SEM Solutions were awarded the contract for water management on this site in January 2000 as part of a performance contract with the Department of Public Works in Johannesburg. The aim of the contract was to reduce water consumption and to monitor the consumption thereafter. After the preliminary investigation, our report for implementation would include leak detection, pressure control, pipe layout, upgrade of certain fittings, fitting water meters etc.

We started our investigation and implementation in Nov. 2002. First step was obtaining history consumption data from Nigel Council.

 (see visuals in the article on the right) 

The first water consumption profile recordings were done in Feb. 2003. This was obtained after several severe leaks on the mains were already closed. The site had two water supplies from the council. To assure proper control of consumption, the one supply was abandoned. It also has two sets of mains, the old steel pipes and the new cement pipes. One discovery was that the old steel pipes were not phased out.

(see visuals in the article on the right)

Eventually it was discovered that the portion of high flow was due to the golf course irrigation system being open through the night. The low flow portion was assumed to be the potential flow for the site under normal consumption conditions.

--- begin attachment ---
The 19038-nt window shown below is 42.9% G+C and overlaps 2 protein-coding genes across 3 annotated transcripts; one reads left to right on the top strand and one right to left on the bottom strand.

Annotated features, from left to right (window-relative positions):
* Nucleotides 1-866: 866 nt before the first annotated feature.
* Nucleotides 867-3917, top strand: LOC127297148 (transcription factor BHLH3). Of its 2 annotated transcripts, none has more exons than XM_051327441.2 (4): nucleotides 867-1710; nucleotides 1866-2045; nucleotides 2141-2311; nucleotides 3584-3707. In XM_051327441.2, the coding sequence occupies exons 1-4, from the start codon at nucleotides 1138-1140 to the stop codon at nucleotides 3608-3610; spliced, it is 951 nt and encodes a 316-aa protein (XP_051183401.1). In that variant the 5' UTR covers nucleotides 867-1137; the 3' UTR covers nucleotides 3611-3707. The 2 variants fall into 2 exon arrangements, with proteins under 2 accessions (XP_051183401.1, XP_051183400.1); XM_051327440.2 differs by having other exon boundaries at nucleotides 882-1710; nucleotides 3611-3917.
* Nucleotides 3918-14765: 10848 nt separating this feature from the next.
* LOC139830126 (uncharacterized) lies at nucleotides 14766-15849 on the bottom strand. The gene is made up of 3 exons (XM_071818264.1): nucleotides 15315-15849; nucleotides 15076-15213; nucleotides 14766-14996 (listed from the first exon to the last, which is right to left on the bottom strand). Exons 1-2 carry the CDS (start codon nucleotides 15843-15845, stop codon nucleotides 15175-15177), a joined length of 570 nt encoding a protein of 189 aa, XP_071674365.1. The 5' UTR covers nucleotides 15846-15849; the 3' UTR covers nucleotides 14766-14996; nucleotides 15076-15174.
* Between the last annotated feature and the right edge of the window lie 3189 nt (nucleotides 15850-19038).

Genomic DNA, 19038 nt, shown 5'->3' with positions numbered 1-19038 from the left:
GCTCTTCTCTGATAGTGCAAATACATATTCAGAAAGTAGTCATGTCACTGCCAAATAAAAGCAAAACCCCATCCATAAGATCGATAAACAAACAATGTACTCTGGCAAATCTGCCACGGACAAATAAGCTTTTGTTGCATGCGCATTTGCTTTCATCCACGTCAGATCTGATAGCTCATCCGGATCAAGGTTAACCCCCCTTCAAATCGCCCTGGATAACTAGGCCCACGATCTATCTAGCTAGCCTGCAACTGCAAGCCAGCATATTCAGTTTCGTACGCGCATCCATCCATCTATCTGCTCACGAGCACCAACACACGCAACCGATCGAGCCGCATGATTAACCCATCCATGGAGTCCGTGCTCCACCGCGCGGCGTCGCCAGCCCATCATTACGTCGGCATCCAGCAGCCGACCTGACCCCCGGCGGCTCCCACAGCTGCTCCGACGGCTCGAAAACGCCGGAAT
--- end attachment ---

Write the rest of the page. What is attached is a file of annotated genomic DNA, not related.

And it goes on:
The results achieved for 2003 were good and the temptation was to leave it at that. But the problem of high consumption from the golf course would remain. It was calculated that the consumption would reduce from ±14 000 m³ per month to ±7 000 m³ per month if the golf course water consumption could be eliminated.

The first attempt to obtain borehole water at the military base was abandoned after 3 dry holes were drilled. However, at Dunnottar Military Base there were two boreholes that were unused. So the emphasis shifted towards these two holes. They were tested for flow and durability. The test was successful.

The planning for the lay of a 4 km pipe line to the reservoir at Marievale Military Base started. The most interesting part was the ditch switch machine, as can be seen on the photo in the article to the right.

Eventually the project was successful. It takes about an hour from when the pumps have been started for the water to emerge from the pipe line at the reservoir. The reservoir has a storing capacity of 500 m³. The water consumption reduced to ± 7 000 m³ per month, as can be seen for the consumption during 2004 and 2005. Part of the success is due to the cooperation of the staff at the golf course.

 (see visuals in the article to the right)

 Maintaining a zero-flow of 5 m³/hr takes some effort, but appears to be possible with the help of a GSM-logger that reflects the consumption profile in our offices on a daily basis.

 Now that the consumption has been optimized, the seasonal pattern starts to show, as can be seen from the consumption history for 2004 and 2005. The consumption increases during the dry months after the winter before the rain starts. It is also the period where it is sometimes necessary to assist the golf course with water supply from the council mains.

At a cost of ±R6.00/m³, the annual cost of water reduced from R2 m to R550 000, ±27% of what it was.

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